The following is reproduced with kind permission of
Professor H. Jean-Luc la Fournier,
Department of Semiotics,
South Hampshire Institute of Tetratechnology.
1. Semioticist discourse, Soundmemes and pretextual construction.
The characteristic theme of the works of Learn to Swim is the role of the participant as observer. There is a history in the Western musical hegemony which promotes the use of Soundmimetics to read and modify class.
Sontag uses the term “pretextual construction” to denote the common ground between contrapuntal identity and harmonic narrativity. If one examines the notion of “pretextual construction”, one is faced with a choice: either reject surrealism or conclude that society, somewhat surprisingly, has significance. In a sense, Wilson states that we have to choose between Soundmimetics and postmodernist discourse.
Thus, Bataille’s essay on surrealism suggests that the task of the composer is deconstruction, but only if the premise of the Soundmeme as archetype is invalid; otherwise, contrapuntal identity has objective value. The subject is interpolated into a memetic waveform that includes musical language as a reality.
But Derrida suggests the use of pretextual construction to challenge hierarchies of auditory a posteriori hegemonies. Any number of theories concerning the subdialectic paradigm of context may be found.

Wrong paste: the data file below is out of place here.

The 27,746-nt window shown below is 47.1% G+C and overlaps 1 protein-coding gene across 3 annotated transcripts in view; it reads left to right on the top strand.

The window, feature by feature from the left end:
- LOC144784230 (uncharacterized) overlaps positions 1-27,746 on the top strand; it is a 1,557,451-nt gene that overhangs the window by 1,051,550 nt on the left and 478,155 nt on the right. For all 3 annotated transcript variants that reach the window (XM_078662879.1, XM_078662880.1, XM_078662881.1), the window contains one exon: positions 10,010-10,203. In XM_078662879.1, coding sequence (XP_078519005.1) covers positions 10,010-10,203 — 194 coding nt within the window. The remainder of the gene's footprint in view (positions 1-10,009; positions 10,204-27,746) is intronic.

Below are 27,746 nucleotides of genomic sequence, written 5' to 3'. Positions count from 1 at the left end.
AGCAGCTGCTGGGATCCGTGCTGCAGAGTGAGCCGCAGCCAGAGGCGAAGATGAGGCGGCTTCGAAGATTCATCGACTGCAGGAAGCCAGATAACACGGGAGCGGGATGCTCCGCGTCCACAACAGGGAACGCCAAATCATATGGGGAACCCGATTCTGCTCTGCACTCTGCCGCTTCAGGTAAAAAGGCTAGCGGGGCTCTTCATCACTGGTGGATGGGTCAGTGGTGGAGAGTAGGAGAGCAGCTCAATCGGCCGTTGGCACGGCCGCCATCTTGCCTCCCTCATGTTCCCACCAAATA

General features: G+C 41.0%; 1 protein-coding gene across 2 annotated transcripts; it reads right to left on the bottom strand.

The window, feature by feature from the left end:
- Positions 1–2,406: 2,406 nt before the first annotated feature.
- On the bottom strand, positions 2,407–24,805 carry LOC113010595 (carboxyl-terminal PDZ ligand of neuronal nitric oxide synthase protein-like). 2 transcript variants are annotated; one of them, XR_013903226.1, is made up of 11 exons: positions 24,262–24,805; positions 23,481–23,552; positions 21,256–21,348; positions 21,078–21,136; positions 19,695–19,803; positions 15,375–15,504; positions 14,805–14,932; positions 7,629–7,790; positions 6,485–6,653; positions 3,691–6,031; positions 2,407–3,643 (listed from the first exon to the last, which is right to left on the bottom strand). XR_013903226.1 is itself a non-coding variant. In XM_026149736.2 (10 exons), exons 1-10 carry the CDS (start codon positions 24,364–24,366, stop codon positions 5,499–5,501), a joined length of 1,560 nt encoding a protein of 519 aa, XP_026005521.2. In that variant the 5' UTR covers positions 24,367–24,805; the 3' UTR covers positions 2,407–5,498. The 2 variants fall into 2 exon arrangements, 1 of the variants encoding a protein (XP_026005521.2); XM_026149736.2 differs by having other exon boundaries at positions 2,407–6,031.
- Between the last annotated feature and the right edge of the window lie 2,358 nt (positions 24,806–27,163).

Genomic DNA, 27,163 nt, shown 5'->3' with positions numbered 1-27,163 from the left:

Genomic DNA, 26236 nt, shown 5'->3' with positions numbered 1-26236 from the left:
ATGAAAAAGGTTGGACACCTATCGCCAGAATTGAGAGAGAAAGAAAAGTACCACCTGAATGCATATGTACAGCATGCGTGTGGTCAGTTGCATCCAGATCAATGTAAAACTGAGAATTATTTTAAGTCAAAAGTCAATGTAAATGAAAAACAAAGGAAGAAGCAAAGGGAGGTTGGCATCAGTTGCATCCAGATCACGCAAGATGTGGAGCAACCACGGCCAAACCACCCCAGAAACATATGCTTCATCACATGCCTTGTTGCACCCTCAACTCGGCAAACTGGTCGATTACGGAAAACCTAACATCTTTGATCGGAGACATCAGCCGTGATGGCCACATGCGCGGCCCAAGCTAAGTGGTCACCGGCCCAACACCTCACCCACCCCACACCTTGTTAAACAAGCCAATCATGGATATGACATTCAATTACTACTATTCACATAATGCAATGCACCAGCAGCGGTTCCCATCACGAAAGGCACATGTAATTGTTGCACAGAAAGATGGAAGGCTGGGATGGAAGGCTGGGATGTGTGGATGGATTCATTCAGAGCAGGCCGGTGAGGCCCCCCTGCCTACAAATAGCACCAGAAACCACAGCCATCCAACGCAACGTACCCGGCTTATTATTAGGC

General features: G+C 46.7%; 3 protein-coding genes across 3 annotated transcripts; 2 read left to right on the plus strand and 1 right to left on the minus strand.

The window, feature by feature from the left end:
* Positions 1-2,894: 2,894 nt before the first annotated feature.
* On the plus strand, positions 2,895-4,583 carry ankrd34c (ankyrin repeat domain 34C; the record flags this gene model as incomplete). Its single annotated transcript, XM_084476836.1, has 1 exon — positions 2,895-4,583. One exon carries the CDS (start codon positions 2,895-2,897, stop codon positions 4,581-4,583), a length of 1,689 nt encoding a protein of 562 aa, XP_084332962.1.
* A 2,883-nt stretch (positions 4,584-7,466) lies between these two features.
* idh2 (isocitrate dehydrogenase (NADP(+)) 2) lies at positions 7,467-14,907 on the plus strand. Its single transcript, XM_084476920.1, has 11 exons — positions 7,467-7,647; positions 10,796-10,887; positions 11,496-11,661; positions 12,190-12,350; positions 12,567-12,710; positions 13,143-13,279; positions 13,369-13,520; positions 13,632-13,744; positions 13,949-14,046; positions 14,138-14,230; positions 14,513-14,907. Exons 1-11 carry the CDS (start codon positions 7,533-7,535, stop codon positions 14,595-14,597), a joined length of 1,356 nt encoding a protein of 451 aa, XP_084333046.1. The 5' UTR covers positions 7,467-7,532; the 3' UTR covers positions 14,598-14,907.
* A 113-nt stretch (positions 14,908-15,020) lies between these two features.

It could be said that if the hermeneutic analysis of Soundmeme-as-archetype holds, the works of Acid Wilhelm are “reminiscent” of or actually are an encoding of metacomposition. Lacan’s model of surrealism implies that the collective is capable of significance, though it is not, perforce, bound to it.
2. Realities of absurdity
“Counterpoint is intrinsically used in the service of modal harmonics,” says Debord; however, according to Finnis , it is not so much counterpoint that is intrinsically used in of modal harmonics, but rather the defining characteristic, and some would say the stasis, of counterpoint. Therefore, the main theme of Humphrey’s analysis of Learn to Swim is the failure, and thus the economy, of the Soundmeme as an wave-expression. The subject is contextualised into an archetype that includes self-referential art as a paradox.
But in Sins and Wonders, Acid Wilhelm denies the outright requirement for harmonic, melodic and contrapuntal form; in Una Ricerca per la Morte he examines pretextual construction but clearly juxtaposes this with memes of mortality and physical and mental decay, thus promoting the use of surrealism to undermine notions of a priori experience in favour of the semiotics – and, it can be argued, sollipsistics – of the weltanschauung.
Thus, Werther suggests that we have to choose between pretextual irrationalism and structuralist subcultural theory. Pretextual construction holds that form, perhaps ironically, has intrinsic meaning.
But if Soundmimetics holds, we have to choose between surrealism and Debordist situation. Lyotard suggests the use of Soundmimetics to deconstruct outdated, poststructuralist perceptions of notation, construction and modality.
3. Surrealism and textual rationalism
“Culture is part of the absurdity of narrativity,” says Sontag. Therefore, the characteristic theme of the works of Learn to Swim is not dedeconstructivism, but neodedeconstructivism. Several auralnarratives concerning a self-justifying whole exist.